Does creatine cause hair loss?
Does Creatine Cause Hair Loss? What does the science say?
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Creatine is a substance that is produced naturally in the body. Approximately 5% is found in the brain, kidneys and liver. The remaining 95% (120-140g) is stored in our skeletal muscle, where it forms a high-energy molecule known as phosphocreatine. It is the breakdown of phosphocreatine which produces ATP (adenosine triphosphate) to fuel the muscles during heavy lifting and high intensity exercise.
Creatine is one of the most popular fitness supplements on the market today, as it has been shown to provide a host of benefits, ranging from increasing muscle size, strength and power to reducing fatigue and enhancing brain function and control of blood sugar levels (1).
So strong is the evidence supporting the use of creatine, that the International Society of Sports Nutrition position stand (1) states that it is the most effective ergogenic nutritional supplement currently available to athletes in terms of increasing high-intensity exercise capacity and lean body mass during training. The authors also note that it is one of the world’s most tested supplements and has an outstanding safety profile.
However, despite the vast amounts of research demonstrating the safety and efficacy of creatine, there has been some concern expressed in the media recently, particularly social media, that it may cause hair loss.
What does the science say?
After conducting a search of the scientific literature, it appears that the vast majority of speculation regarding the relationship between creatine supplementation and hair loss comes from a single study by van der Merwe and colleagues (2).
This involved 20 college-aged male rugby players who supplemented with 25g of creatine per day for 7 days, followed by 5g per day for an additional 14 days. The subjects experienced a 56% increase in serum dihydrotestosterone (DHT) after the seven-day loading period. This remained 40% above baseline values after the 14 day maintenance period.
The reason that this result raised concerns regarding potential hair loss is that DHT, a metabolite of testosterone, has been linked to some occurrences of hair loss. In males, DHT can bind to androgen receptors in susceptible hair follicles and cause them to shrink, ultimately leading to hair loss (3).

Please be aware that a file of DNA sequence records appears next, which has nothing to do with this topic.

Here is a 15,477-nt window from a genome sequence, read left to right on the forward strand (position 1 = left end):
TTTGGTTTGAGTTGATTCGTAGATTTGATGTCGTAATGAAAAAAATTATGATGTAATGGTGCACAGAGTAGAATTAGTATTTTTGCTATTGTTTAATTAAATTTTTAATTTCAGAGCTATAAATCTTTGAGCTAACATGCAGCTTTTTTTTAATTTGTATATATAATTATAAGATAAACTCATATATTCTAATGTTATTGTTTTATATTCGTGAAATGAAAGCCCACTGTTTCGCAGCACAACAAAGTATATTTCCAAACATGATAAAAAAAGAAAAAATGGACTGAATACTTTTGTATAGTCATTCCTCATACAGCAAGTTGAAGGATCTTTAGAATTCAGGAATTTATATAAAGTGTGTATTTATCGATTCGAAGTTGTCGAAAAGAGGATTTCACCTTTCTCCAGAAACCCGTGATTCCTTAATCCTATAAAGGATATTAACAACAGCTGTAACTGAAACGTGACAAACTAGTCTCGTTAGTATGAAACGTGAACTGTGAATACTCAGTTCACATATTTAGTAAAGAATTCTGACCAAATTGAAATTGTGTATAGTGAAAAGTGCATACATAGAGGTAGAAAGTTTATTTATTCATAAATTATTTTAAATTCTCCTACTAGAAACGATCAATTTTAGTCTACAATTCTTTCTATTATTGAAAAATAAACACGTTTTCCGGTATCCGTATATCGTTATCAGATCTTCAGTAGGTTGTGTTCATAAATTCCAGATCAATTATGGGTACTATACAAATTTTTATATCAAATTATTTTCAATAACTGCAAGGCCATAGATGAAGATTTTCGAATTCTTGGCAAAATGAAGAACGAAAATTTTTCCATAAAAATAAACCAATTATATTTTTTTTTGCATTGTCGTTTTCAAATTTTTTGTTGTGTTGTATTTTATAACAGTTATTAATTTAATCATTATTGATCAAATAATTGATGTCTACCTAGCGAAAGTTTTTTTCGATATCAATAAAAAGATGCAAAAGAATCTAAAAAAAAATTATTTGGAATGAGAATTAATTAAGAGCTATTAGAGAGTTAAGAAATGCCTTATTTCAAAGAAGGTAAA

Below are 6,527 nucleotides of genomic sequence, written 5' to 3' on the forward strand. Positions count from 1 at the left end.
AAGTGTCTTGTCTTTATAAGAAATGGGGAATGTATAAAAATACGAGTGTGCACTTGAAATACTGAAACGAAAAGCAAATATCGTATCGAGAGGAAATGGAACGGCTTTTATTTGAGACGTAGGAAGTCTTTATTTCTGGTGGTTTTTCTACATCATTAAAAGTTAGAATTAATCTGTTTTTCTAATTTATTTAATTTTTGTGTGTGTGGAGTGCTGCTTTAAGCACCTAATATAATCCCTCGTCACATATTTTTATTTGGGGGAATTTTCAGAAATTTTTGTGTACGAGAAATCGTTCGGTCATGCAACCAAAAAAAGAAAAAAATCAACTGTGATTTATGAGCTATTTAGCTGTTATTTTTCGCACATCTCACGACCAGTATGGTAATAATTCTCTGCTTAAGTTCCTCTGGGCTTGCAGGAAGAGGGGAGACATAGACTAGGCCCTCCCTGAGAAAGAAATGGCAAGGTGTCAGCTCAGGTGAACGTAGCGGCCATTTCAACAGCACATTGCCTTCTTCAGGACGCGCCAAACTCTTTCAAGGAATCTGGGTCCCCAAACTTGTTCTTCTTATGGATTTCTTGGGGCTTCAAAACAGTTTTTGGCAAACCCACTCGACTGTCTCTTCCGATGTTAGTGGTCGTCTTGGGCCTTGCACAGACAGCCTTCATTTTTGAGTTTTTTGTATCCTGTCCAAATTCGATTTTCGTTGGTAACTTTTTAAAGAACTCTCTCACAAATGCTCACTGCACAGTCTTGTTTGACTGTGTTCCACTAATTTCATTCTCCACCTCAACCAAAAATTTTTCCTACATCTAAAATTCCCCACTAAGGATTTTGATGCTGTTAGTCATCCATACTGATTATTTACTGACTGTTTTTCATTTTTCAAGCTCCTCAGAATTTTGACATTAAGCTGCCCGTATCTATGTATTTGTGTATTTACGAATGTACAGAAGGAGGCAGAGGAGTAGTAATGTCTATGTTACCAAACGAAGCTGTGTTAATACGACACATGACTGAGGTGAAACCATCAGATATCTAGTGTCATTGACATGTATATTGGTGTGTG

It is important to note that the purpose of the study by Merwe to investigate the effects of creatine on resting concentrations of selected androgens (male sex hormones), not to investigate the effects of creatine on hair loss, and no mention of hair is made in the study.
In a comprehensive review of the literature on creatine and hair loss, Antonio et al., (3) note that the results of van der Merwe et al. have not been replicated in other studies, and that intense resistance training alone can cause increases in androgenic hormones.
Moreover, the increase in DHT and the DHT: testosterone ratio remained well within normal clinical limits. Furthermore, prior to supplementation, DHT was 23% lower in the creatine group compared to the placebo group. Therefore, the small increase in DHT in the creatine group in combination with a small decrease in the placebo DHT response after 7 days of supplementation explains the “statistically significant” increase in DHT noted by van der Merwe et al. (3).
Antonio and colleagues (3) suggest that while it is theoretically possible that creatine supplementation could potentially lead to an increase in the formation of DHT, no study has reported hair loss in humans.
Interestingly, to date, 12 other studies have investigated the effects of creatine supplementation on testosterone. Two studies reported small, physiologically insignificant increases in total testosterone after six and seven days of supplementation, while the remaining ten studies reported no change in testosterone concentrations. In five of these studies, free testosterone, which the body uses to produce DHT, was also measured and no increases were found (3).
Does Creatine Cause Hair Loss? In conclusion
The current body of scientific evidence does not show that creatine supplementation may cause hair loss, nor does it increase total testosterone, free testosterone nor DHT. It is important to note that hair loss with increasing age is very common, with 40% of men aged 35 experiencing some hair loss with this figure rising to 80% by the age of 80 years. This problem is not unique to men as 50% of women will suffer hair loss to some degree, which can be due to a variety of causes, but currently no study no has reported hair loss in humans due to creatine supplementation. If you are concerned about hair loss you should consult a suitably qualified health care professional.